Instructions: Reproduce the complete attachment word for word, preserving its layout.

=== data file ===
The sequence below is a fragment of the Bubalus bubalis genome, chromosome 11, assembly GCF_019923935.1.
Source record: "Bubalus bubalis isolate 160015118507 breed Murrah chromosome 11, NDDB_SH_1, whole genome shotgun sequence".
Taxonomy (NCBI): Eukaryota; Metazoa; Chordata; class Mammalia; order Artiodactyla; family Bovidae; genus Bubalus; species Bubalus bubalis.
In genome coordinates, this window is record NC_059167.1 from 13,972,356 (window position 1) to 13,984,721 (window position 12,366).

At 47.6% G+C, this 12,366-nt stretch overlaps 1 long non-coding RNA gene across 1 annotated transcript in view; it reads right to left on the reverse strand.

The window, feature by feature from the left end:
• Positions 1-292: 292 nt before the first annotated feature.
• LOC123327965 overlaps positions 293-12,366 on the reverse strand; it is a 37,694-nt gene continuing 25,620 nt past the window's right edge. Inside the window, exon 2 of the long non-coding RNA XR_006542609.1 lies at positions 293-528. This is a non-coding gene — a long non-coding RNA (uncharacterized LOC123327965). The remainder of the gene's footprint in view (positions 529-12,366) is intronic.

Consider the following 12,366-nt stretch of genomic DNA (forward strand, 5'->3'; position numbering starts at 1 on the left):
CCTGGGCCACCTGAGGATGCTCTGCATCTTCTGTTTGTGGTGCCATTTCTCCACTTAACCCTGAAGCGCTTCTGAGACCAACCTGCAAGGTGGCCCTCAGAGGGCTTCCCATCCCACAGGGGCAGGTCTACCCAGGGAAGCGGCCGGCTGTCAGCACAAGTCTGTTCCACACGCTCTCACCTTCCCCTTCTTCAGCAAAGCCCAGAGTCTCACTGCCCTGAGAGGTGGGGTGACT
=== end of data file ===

The sequence below is a fragment of the Bubalus bubalis genome, chromosome 11, assembly GCF_019923935.1.
Source record: "Bubalus bubalis isolate 160015118507 breed Murrah chromosome 11, NDDB_SH_1, whole genome shotgun sequence".
Taxonomy (NCBI): Eukaryota; Metazoa; Chordata; class Mammalia; order Artiodactyla; family Bovidae; genus Bubalus; species Bubalus bubalis.
In genome coordinates, this window is record NC_059167.1 from 13,972,356 (window position 1) to 13,984,721 (window position 12,366).

At 47.6% G+C, this 12,366-nt stretch overlaps 1 long non-coding RNA gene across 1 annotated transcript in view; it reads right to left on the reverse strand.

The window, feature by feature from the left end:
• Positions 1-292: 292 nt before the first annotated feature.
• LOC123327965 overlaps positions 293-12,366 on the reverse strand; it is a 37,694-nt gene continuing 25,620 nt past the window's right edge. Inside the window, exon 2 of the long non-coding RNA XR_006542609.1 lies at positions 293-528. This is a non-coding gene — a long non-coding RNA (uncharacterized LOC123327965). The remainder of the gene's footprint in view (positions 529-12,366) is intronic.

Consider the following 12,366-nt stretch of genomic DNA (forward strand, 5'->3'; position numbering starts at 1 on the left):
CCTGGGCCACCTGAGGATGCTCTGCATCTTCTGTTTGTGGTGCCATTTCTCCACTTAACCCTGAAGCGCTTCTGAGACCAACCTGCAAGGTGGCCCTCAGAGGGCTTCCCATCCCACAGGGGCAGGTCTACCCAGGGAAGCGGCCGGCTGTCAGCACAAGTCTGTTCCACACGCTCTCACCTTCCCCTTCTTCAGCAAAGCCCAGAGTCTCACTGCCCTGAGAGGTGGGGTGACT